Most FTSE 100 firms have now appointed an ethnic minority board member to meet government targets, yet the recent Parker Review update found they are mostly in non-executive director roles (NEDs).
Ethnic minorities are mainly in NED roles, holding limited scope of influence over their organisation. Only six CEOs across the FTSE 100 are from an ethnic minority background, while it’s slightly better at 16 in the FTSE 250. Ethnic minority representation among chairs is even worse, with only three in the FTSE 100 and five in the FTSE 250. In FTSE 100 firms, only nine ethnic minority individuals occupy the position of CFO, while four are “other executive directors,” with the remaining positions being NEDs.
Yet, firms have improved ethnic diversity at the boardroom level generally; by late 2021, 89 out of 100 FTSE 100 firms had a minority ethnic director on their boards, which is up from around 74 in November 2020 and a jump from five years ago, when only half had non-white individuals in their boardrooms.
The report update read: “We are pleased to announce that our December 2021 target of every FTSE 100 company having at least one person from a minority ethnic group on its board has nearly been met. We have largely reached our goal of ‘At Least One by ‘21’. We can expect that 94% of companies will be complying with the target by May 2022 — two months from now.”
While this is good news for more diverse boardrooms generally, firms must tackle the low representation of ethnic minorities in the most influential boardroom roles within the nation’s largest and most successful businesses. Their limited progress indicates that ethnic boardroom diversity is still in its formative stages – and far from actual inclusion. Moreover, these firms risk being seen as supporting performative diversity if they are only appointing ethnic minorities to certain boardroom positions.
The updated report suggests that ethnic minorities in NED roles could help further the appointment of more ethnic minorities to executive boardroom positions: “We recommend that continued attention is focused on this issue and believe that this — together with the growing experience of many recently appointed minority ethnic NEDs — will help generate growth in the number of directors from minority ethnic groups in the most influential roles around the boardroom table. This is what has happened with women directors in recent years and we anticipate a similar trend with minority ethnic directors.”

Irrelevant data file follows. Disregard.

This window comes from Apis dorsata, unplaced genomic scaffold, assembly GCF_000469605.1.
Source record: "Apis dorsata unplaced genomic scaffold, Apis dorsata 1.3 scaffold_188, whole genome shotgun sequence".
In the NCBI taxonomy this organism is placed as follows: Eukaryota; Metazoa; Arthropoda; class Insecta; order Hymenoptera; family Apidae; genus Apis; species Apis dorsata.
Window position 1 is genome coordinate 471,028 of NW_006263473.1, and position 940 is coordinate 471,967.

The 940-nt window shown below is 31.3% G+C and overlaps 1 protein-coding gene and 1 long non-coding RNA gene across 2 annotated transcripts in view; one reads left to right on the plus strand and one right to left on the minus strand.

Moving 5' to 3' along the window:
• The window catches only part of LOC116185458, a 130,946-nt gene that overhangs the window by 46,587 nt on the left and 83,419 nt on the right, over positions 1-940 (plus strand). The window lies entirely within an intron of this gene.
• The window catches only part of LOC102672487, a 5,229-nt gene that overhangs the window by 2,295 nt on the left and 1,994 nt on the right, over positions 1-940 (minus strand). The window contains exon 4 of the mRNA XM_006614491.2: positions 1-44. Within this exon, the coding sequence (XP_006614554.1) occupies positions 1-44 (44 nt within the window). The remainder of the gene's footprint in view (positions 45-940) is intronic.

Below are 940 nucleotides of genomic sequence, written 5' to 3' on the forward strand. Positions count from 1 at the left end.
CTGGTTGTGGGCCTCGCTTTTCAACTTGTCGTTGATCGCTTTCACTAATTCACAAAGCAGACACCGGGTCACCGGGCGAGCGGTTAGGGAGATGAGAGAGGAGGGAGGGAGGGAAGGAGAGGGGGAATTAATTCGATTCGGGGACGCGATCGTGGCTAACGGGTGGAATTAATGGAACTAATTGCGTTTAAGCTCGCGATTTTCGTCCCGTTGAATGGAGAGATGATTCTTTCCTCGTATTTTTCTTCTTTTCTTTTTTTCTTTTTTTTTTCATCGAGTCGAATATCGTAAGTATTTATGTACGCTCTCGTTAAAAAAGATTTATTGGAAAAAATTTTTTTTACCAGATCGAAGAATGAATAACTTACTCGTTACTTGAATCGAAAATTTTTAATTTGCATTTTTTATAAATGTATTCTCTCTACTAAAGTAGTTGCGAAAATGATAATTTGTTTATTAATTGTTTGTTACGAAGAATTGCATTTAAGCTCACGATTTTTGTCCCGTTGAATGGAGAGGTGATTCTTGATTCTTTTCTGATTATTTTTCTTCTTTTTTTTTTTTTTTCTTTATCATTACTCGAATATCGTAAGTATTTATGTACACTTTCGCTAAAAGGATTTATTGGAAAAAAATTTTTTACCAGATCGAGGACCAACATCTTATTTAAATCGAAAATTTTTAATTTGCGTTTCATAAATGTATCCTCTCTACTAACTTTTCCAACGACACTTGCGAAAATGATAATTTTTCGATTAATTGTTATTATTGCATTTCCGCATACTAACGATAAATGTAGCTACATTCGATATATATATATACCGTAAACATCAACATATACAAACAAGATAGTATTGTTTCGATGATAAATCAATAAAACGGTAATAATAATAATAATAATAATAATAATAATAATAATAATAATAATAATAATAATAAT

What the updated review proves is that increasing boardroom diversity along ethnic lines, like with any other form of diversity and inclusion, is never finished but should be a continual work in progress for businesses. This is echoed by David Tyler, Co-chair of the Parker Review Committee, who said: “Companies should not think of the Parker Review targets as ‘one and done’. We hope companies will follow the most diverse of their peer group and expand the scale and depth of initiatives fostering inclusion and diversity right through organisations to help develop the next generation of talent.”
Peter Swabey, FCG Policy & Research Director at The Chartered Governance Institute for England and Ireland (CGIUKI) commends the work of FTSE 100 firms but adds that they should take more proactive steps to develop board-ready candidates from ethnic minority backgrounds: “We welcome the latest update of the Parker Review, showing the original target set by the review committee has nearly been met, with only three FTSE 100 companies which do not now have at least one director from an ethnic minority background on their board.
“However, as we have said with gender diversity, the issue remains in the executive pipeline, and it is disappointing to see so few executive directors from ethnic minorities. Companies should develop a diverse pipeline of board-ready candidates and include them in future succession planning. They should also seek to enhance transparency and disclosure of their records and track progress against their diversity objectives.”
To read the Parker Review update in full, click here.
In this article, you learned that:
- Most FTSE 100 firms have now appointed an ethnic minority board member
- Yet ethnic minorities are mostly holding non-executive director (NED) roles
- Only six CEOs across the FTSE 100 are from an ethnic minority background